The Miami-Dade School Board overwhelmingly decided against recognizing October as Lesbian, Gay, Bisexual, Transgender, and Queer History month, which included a measure to teach 12th graders about two Supreme Court cases affecting the LGBTQ community.
Parents, teachers, and students spoke for more than three hours Wednesday, with one group citing indoctrination of students and the other speaking about how Nazis ostracized gays and lesbians with a pink triangle. The board voted 8-1 against the measure, which board member Lucia Baez-Geller proffered.
Outside the school board’s headquarters, where people waited to speak during the meeting, the Miami Herald reported that a group of Proud Boys got into a loud argument with someone hoisting a trans flag.
“I believe this is a result of anti-LGBTQ rhetoric and culture wars coming out of the legislature and the governor’s office,” Baez-Geller said.
She said that even though there was a “barrage of police” between the Proud Boys and people inside the building, she still felt unsafe. The conservative groups Moms for Liberty and the Christian Family Coalition were among others who showed up to protest the measure, she said.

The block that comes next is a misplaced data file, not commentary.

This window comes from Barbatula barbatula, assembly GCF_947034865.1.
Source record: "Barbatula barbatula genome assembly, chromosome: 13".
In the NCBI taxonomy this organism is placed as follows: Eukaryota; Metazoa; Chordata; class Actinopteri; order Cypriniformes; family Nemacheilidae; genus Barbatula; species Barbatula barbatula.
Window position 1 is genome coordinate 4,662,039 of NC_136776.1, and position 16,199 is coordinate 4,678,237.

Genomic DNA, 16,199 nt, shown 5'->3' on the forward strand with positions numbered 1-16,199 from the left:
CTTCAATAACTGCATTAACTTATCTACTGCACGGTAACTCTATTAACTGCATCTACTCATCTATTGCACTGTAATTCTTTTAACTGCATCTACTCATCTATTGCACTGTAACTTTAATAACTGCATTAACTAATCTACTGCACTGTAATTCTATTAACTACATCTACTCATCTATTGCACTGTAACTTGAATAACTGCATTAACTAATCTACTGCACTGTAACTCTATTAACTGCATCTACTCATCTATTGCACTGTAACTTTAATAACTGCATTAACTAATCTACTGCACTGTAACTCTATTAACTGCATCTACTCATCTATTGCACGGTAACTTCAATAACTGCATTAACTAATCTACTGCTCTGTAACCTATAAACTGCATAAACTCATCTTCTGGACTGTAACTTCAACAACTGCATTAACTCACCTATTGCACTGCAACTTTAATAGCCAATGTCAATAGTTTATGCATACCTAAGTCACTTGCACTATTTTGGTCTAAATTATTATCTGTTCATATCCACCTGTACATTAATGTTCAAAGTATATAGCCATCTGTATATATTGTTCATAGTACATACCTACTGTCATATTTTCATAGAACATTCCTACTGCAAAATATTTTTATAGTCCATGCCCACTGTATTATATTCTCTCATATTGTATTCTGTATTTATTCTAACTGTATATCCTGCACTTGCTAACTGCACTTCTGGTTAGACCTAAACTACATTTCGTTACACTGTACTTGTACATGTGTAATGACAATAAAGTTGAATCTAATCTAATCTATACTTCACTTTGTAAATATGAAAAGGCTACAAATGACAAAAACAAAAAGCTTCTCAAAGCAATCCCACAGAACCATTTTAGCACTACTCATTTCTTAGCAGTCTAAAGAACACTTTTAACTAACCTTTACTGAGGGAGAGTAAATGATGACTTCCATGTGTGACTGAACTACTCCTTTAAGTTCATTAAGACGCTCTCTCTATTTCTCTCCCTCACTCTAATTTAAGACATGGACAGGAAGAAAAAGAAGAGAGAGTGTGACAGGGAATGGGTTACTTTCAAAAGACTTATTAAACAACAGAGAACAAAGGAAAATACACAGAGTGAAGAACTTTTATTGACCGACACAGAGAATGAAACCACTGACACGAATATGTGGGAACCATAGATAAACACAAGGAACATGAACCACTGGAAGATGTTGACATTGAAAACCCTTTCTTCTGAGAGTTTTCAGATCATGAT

Baez-Geller told the Miami Herald the measure was intended “to recognize the dignity and the respect for each other.” She also noted that seniors could opt out of learning about the two Supreme Court cases — Obergefell v. Hodges, which recognizes same-sex marriage, and Bostock v. Clayton County, which says an employer can’t fire someone for being gay or transgender.
Throughout the year, other months are recognized to teach students about history, including Hispanic Heritage, Black history, and women’s history. October is National LGBT History Month.